John Monahan

Cultural Cognition and Public Policy: The Case of Outpatient Commitment Laws

CO-AUTHORS Donald Braman, Lisa Callahan, Dan M. Kahan, and Ellen Peters
PUBLISHER
Law & Human Behavior
DATE
2010
 

Abstract

What explains controversy over outpatient commitment laws (OCLs), which authorize courts to order persons with mental illness to accept outpatient treatment? We hypothesized that attitudes toward OCLs reflect cultural cognition (DiMaggio 1997), which motivates individuals to conform their beliefs about policy-relevant facts to their cultural values. In a study involving a diverse sample of Americans (N = 1,496), we found that individuals who are hierarchical and communitarian tend to support OCLs, while those who are egalitarian and individualistic tend to oppose them. These relationships, moreover, fit the cultural cognition hypothesis: that is, rather than directly influencing OCL support, cultural values, mediated by affect, shaped individuals' perceptions of how effectively OCLs promote public health and safety. We discuss the implications for informed public deliberation over OCLs.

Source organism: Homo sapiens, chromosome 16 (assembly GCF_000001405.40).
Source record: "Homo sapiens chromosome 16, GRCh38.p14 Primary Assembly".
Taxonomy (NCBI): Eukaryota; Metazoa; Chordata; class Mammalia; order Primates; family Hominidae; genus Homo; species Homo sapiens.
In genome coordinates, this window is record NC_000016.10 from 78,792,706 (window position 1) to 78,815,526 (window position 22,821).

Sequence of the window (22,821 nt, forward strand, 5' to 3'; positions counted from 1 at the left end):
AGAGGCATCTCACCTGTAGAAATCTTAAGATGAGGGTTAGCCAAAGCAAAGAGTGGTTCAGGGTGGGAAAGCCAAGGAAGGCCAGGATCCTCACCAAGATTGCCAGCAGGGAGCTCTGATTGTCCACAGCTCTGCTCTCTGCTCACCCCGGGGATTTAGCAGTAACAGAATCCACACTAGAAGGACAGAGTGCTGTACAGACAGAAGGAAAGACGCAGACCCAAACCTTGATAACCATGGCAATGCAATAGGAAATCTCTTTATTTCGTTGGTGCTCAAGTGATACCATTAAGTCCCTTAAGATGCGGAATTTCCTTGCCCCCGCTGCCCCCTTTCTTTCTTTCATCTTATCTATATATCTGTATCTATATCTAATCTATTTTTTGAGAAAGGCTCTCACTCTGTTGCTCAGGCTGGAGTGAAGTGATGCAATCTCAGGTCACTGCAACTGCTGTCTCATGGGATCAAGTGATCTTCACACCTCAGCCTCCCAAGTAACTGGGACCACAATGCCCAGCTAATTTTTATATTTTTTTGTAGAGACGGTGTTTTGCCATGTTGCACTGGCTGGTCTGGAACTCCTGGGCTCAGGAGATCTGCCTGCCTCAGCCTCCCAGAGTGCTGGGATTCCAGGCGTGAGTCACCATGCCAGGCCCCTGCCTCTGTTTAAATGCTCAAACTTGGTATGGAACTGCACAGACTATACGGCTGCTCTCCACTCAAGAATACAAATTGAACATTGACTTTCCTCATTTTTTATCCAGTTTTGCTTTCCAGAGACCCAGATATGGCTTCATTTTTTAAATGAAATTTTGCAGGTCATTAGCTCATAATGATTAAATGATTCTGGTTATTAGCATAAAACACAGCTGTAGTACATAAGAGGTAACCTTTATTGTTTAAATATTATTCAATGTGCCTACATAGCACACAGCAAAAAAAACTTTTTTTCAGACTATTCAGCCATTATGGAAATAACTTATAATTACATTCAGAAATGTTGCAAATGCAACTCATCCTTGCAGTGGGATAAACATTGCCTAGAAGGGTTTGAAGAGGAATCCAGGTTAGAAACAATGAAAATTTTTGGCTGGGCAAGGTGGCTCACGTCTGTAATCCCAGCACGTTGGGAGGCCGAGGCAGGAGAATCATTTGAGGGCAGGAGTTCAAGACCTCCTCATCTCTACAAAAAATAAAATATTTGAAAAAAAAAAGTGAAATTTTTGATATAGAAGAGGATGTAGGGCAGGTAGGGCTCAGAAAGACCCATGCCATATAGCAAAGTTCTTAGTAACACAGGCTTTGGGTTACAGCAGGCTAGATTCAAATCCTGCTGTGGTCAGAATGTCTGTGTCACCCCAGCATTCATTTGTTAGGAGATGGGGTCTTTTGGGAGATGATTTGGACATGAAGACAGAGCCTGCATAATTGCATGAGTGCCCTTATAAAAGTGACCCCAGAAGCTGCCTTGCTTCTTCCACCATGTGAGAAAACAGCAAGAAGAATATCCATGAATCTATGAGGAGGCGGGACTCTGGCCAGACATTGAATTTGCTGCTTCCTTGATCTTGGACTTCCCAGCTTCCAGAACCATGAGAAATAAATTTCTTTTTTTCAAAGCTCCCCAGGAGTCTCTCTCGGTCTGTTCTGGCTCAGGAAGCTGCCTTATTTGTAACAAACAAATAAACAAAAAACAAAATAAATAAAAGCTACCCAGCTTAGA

Citation

Donald Braman et al., Cultural Cognition and Public Policy: The Case of Outpatient Commitment Laws, 34 Law & Human Behavior 118-140 (2010).
 

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